Skip to main content

'Joint enterprise' rejection confirms bizarre understanding by Supreme Court

Responding to the news that judges have today refused to overturn guilty verdicts in a "joint enterprise" challenge by men convicted of group attack murders, Dr Henrique Carvalho, of University of Warwick's School of Law says:

"The Supreme Court decision in R v Jogee, judged in February of this year, was hailed as a much-needed intervention on one of the most controversial areas of criminal law, that of joint enterprise. The Supreme Court acknowledged that the law in this area had been misinterpreted for over 30 years, in which defendants were convicted of very serious crimes, often murder, on the basis that they had foreseen the possibility of serious violence occurring out of their joint criminal activities. According to the judgment in Jogee, the reliance on foresight was a misinterpretation, and the law actually was that defendants could only be held liable if it could be established that they intended to assist or encourage the violent acts of their associates.

"However, in that same decision, the Supreme Court also indicated that the recognition of this misinterpretation did not threaten previous decisions based on the incorrect legal understanding. In fact, in April, the Supreme Court accepted an appeal of their decision and ordered Ameen Jogee to be retried. The retrial happened in September, and resulted in Jogee’s conviction. The decision made today to reject the ‘joint enterprise’ challenge to previous guilty verdicts only confirms the rather bizarre understanding put forward by the Supreme Court in Jogee, that previous convictions based on joint enterprise remain generally safe, despite the direct acknowledgement that they were based on an incorrect and admittedly unfair interpretation of the law.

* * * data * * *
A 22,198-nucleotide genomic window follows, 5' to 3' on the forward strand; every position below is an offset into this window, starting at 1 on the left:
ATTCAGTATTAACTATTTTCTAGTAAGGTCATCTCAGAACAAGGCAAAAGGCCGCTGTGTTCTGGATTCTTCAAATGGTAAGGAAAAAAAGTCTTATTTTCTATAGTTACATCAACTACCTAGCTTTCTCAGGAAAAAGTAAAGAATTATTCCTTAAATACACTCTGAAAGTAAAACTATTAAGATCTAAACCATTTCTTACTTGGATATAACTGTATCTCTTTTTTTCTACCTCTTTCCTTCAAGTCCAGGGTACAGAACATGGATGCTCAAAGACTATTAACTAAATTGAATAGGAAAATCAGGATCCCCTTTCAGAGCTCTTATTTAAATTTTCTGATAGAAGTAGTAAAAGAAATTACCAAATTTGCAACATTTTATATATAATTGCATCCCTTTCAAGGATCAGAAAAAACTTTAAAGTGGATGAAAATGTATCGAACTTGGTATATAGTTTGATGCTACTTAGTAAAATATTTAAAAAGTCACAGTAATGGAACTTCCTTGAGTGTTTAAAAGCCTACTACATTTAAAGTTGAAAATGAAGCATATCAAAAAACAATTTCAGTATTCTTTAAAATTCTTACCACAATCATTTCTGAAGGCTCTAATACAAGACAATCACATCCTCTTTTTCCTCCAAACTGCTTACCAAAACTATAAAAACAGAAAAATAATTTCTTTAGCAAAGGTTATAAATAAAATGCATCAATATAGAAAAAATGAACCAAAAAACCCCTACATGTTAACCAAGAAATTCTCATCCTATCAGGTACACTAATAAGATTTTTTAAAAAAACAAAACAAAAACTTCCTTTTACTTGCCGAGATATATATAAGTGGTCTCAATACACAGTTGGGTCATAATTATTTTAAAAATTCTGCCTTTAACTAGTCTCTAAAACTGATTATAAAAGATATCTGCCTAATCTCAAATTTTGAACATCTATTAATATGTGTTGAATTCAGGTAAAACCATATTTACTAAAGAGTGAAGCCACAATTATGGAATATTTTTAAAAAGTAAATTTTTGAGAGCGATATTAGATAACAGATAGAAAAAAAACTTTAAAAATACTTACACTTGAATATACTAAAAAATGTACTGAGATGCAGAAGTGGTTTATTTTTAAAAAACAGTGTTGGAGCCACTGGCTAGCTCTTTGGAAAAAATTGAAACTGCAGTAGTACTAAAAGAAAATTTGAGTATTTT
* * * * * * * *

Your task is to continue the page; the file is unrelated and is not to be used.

"One idea that can explain the understanding put forward in Jogee, which is supported by many previous decisions in this area, is that involvement in group violence is particularly blameworthy, especially due to the dangerousness surrounding these activities. In this sense, there seems to be a presumption that, if one voluntarily gets involved in joint criminal enterprises, it is generally understood that they are to some extent invested in potential additional harm that might arise from them. In other words, individuals who involve themselves in dangerous activities are likely to be dangerous themselves. The problem—or danger—with this reasoning, however, is that these cases deal with additional criminal liability, for serious offences such as murder, which require a very high level of fault.

"The Supreme Court in Jogee tackled one of the most problematic areas of the criminal law, and did well in highlighting the problems and difficulties surrounding joint enterprise. However, until this decision is translated into effective recognition of the failures of the previous law in individual cases, its merits will remain bittersweet."

31 October 2016

Contact:

Tom Frew - Senior Press and Media Relations Manager:

E: a dot t dot frew at warwick dot ac dot uk

T: +44(0)7785433155